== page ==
South Africans across the country are scrambling to stock up on candles, solar-powered appliances and generators after Eskom’s recent re-instatement of rolling blackouts. This comes after their announcement that load shedding is set to last for the next three years. Not only will the ramifications of this be dire for the economy, but for the average everyday citizen too. While some downtime is inevitable, making sure your business can go on as usual (or as close to it as possible) is crucial. Accepting that load shedding will become part of our daily lives might take some getting used to. In the meantime, it’s wise to prepare yourself for the next time the lights go out.
  1. First things first, make checking the load shedding schedule the first thing you do every morning.

Eskom’s mismanagement of our power supply also applies to their ability to stick to a schedule. One minute we’re in Stage 1, the next, Stage 3a. The onus is on the individual to stay up to date with scheduled outages. Add Eskom’s load shedding page  to your bookmarks, and check it daily. Once you’ve familiarised yourself with the proposed load shedding schedule for the day, email it to your employees in order to plan accordingly and mitigate downtime.
  1. Invest in a back-up power source – preferably an uninterrupted power supply (UPS).

The first thing thousands of people Google following the announcement of the next spate of load shedding is where to buy a generator. As far as businesses are concerned – we’re talking offices as opposed to industrial plants and factories – investing in an UPS is preferable. Not only do they last longer than batteries, they’re also not reliant on fuel – making them a safer alternative to a diesel or petroleum-run generator. A good UPS is able to run one computer for 6 hours. Make sure to charge laptops and phones prior to a blackout, and use your UPS to connect a cordless phone and router in order to have access to the internet.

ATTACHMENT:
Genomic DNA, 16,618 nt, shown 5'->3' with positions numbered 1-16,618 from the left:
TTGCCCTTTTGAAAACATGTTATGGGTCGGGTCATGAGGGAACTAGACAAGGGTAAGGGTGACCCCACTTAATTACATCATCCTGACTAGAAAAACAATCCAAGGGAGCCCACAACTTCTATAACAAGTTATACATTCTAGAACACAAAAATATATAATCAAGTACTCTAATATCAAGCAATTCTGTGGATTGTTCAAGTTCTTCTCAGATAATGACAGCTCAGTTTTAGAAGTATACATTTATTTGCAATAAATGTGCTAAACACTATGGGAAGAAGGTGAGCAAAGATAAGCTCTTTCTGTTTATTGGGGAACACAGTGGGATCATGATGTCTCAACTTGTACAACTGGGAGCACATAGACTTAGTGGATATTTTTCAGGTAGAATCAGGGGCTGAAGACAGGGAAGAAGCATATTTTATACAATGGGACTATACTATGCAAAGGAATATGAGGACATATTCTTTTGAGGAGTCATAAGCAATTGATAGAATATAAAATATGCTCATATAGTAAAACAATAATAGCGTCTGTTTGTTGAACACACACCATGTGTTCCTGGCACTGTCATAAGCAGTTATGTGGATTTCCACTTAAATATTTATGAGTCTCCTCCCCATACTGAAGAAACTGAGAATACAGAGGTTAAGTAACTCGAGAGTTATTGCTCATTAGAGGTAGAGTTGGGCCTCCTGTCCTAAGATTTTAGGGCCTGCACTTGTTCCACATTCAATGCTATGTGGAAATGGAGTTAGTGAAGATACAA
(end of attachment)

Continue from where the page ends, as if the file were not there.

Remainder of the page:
1. Be extra vigilant when the power goes out

Security is already a priority for most South Africans, but when the lights go out, opportunistic criminals will take advantage of compromised security. If your company’s access control involves electronically-powered gates, booms or biometric recognition systems, you’ll need to make sure that there are manual locks in place. Don’t leave doors and gates open during a power outage. As inconvenient as it may be, don’t leave your safety up to chance.
  1. Be mindful about your electricity usage.

Load shedding is the result of our national power grid’s inability to meet the demand for electricity. Do your bit to assist in saving power, by switching off and unplugging any appliances that aren’t being used. If everyone changed their habits to be more mindful about the way we use power, we’d be that much closer to reducing the amount of load shedding we’re subjected to.
  1. Invest in alternatively powered appliances

As the reality of load shedding hits, it’s prudent to invest in appliances that will make the power outages that much more bearable. Solar-power chargers, lights (if your business or home is in a high-risk area, it’s essential to install solar-powered security lights to ward off any potential intruders), and gas cookers are all prudent investments.
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